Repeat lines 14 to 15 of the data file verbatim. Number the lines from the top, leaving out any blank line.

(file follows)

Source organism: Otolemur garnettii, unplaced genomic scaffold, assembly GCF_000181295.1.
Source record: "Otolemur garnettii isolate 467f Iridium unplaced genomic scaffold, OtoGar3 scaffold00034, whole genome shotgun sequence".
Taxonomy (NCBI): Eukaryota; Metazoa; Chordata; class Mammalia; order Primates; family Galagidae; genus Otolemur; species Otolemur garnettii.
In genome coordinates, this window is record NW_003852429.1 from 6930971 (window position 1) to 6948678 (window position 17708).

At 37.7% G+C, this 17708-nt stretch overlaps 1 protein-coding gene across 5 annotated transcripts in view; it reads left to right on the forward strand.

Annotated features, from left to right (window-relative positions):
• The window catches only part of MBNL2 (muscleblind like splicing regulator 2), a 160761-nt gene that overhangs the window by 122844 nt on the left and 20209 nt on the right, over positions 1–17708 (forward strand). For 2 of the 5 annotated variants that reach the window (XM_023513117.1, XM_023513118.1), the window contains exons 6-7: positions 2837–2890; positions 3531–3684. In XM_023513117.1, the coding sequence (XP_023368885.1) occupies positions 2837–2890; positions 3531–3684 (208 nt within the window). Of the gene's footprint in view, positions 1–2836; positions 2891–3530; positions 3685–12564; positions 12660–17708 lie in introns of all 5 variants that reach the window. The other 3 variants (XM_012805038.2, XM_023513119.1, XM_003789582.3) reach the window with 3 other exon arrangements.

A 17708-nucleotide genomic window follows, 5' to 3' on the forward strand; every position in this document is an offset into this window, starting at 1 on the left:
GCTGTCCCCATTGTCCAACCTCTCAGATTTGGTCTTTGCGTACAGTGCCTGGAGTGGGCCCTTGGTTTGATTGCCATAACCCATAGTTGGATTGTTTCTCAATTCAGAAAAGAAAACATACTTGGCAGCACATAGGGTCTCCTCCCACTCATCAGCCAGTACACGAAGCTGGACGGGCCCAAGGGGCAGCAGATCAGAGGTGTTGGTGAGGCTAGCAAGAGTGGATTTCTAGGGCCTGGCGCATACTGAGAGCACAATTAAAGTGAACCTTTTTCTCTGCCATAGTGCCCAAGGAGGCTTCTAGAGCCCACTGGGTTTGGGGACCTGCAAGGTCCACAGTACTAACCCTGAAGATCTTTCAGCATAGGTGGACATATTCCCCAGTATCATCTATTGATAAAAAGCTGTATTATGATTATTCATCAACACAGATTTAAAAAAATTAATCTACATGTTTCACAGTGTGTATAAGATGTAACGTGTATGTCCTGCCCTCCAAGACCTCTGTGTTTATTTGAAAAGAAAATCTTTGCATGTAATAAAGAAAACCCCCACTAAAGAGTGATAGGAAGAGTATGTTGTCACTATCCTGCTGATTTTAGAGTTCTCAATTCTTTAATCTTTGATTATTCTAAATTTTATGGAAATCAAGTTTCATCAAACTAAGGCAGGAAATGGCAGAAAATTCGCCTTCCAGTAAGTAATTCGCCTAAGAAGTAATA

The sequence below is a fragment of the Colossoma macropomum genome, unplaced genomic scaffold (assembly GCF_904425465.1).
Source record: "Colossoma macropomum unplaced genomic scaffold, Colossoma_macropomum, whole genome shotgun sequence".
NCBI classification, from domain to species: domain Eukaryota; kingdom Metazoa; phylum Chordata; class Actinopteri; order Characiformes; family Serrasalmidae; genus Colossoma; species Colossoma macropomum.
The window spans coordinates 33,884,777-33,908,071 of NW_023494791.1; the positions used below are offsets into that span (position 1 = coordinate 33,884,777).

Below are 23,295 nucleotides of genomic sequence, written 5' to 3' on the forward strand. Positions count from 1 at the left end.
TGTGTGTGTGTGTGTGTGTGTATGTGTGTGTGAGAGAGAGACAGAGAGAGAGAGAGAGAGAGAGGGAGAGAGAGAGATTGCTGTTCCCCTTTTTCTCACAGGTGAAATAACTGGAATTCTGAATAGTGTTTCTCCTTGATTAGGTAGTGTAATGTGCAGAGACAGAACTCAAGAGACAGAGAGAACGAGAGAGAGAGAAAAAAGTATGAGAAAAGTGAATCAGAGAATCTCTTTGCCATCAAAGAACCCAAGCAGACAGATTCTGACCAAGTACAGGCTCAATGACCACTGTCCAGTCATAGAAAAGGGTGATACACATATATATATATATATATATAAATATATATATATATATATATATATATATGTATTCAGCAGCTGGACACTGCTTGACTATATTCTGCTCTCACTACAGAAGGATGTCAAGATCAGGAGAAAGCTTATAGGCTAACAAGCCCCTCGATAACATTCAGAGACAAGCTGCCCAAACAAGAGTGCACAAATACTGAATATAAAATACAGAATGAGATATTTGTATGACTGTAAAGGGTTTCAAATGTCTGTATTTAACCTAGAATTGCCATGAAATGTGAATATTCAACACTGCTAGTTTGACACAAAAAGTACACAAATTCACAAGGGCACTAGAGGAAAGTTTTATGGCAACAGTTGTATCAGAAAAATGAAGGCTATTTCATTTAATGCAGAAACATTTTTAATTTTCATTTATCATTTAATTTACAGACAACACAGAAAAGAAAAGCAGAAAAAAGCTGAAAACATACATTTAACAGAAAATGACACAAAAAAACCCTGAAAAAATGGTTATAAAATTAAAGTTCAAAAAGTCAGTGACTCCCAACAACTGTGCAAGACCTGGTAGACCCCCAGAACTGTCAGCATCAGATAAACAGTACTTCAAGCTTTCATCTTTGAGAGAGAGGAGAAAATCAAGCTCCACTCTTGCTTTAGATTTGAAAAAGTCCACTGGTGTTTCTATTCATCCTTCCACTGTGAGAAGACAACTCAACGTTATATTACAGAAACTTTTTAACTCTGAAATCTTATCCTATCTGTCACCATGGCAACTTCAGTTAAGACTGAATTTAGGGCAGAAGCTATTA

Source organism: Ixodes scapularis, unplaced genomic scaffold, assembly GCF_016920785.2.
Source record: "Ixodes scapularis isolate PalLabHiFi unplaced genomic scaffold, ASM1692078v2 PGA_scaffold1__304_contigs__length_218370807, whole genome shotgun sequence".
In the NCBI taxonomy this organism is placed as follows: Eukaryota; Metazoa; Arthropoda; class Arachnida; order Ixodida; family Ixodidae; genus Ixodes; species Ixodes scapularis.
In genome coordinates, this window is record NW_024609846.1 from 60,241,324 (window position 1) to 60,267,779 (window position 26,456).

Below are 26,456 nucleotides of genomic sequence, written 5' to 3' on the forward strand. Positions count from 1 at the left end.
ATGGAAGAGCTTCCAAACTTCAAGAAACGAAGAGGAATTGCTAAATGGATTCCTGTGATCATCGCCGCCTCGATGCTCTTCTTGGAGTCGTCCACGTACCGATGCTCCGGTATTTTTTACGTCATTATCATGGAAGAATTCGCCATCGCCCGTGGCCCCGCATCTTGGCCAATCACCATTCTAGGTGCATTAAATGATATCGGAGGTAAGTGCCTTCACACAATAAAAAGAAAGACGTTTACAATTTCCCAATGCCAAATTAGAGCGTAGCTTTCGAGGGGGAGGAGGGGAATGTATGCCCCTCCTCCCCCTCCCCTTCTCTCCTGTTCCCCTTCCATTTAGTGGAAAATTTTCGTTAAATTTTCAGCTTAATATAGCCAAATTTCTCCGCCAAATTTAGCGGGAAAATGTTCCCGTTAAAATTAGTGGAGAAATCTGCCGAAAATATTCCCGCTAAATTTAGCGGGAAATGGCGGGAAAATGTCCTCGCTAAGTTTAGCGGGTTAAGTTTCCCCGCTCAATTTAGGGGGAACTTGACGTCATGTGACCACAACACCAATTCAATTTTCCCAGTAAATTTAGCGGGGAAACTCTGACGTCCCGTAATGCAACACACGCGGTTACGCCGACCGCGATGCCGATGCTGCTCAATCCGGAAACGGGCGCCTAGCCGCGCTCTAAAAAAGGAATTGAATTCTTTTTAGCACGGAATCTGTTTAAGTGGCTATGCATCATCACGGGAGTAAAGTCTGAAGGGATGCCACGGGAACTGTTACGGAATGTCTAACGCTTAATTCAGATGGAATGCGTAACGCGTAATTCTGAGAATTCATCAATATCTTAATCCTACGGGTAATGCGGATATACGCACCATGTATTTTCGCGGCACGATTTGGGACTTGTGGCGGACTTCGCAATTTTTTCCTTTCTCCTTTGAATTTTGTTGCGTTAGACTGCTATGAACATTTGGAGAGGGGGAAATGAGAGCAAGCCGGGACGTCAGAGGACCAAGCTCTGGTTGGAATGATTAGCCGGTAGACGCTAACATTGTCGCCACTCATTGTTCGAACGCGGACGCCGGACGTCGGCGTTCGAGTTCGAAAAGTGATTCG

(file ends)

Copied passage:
Below are 23,295 nucleotides of genomic sequence, written 5' to 3' on the forward strand. Positions count from 1 at the left end.
TGTGTGTGTGTGTGTGTGTGTATGTGTGTGTGAGAGAGAGACAGAGAGAGAGAGAGAGAGAGAGGGAGAGAGAGAGATTGCTGTTCCCCTTTTTCTCACAGGTGAAATAACTGGAATTCTGAATAGTGTTTCTCCTTGATTAGGTAGTGTAATGTGCAGAGACAGAACTCAAGAGACAGAGAGAACGAGAGAGAGAGAAAAAAGTATGAGAAAAGTGAATCAGAGAATCTCTTTGCCATCAAAGAACCCAAGCAGACAGATTCTGACCAAGTACAGGCTCAATGACCACTGTCCAGTCATAGAAAAGGGTGATACACATATATATATATATATATATAAATATATATATATATATATATATATATATGTATTCAGCAGCTGGACACTGCTTGACTATATTCTGCTCTCACTACAGAAGGATGTCAAGATCAGGAGAAAGCTTATAGGCTAACAAGCCCCTCGATAACATTCAGAGACAAGCTGCCCAAACAAGAGTGCACAAATACTGAATATAAAATACAGAATGAGATATTTGTATGACTGTAAAGGGTTTCAAATGTCTGTATTTAACCTAGAATTGCCATGAAATGTGAATATTCAACACTGCTAGTTTGACACAAAAAGTACACAAATTCACAAGGGCACTAGAGGAAAGTTTTATGGCAACAGTTGTATCAGAAAAATGAAGGCTATTTCATTTAATGCAGAAACATTTTTAATTTTCATTTATCATTTAATTTACAGACAACACAGAAAAGAAAAGCAGAAAAAAGCTGAAAACATACATTTAACAGAAAATGACACAAAAAAACCCTGAAAAAATGGTTATAAAATTAAAGTTCAAAAAGTCAGTGACTCCCAACAACTGTGCAAGACCTGGTAGACCCCCAGAACTGTCAGCATCAGATAAACAGTACTTCAAGCTTTCATCTTTGAGAGAGAGGAGAAAATCAAGCTCCACTCTTGCTTTAGATTTGAAAAAGTCCACTGGTGTTTCTATTCATCCTTCCACTGTGAGAAGACAACTCAACGTTATATTACAGAAACTTTTTAACTCTGAAATCTTATCCTATCTGTCACCATGGCAACTTCAGTTAAGACTGAATTTAGGGCAGAAGCTATTA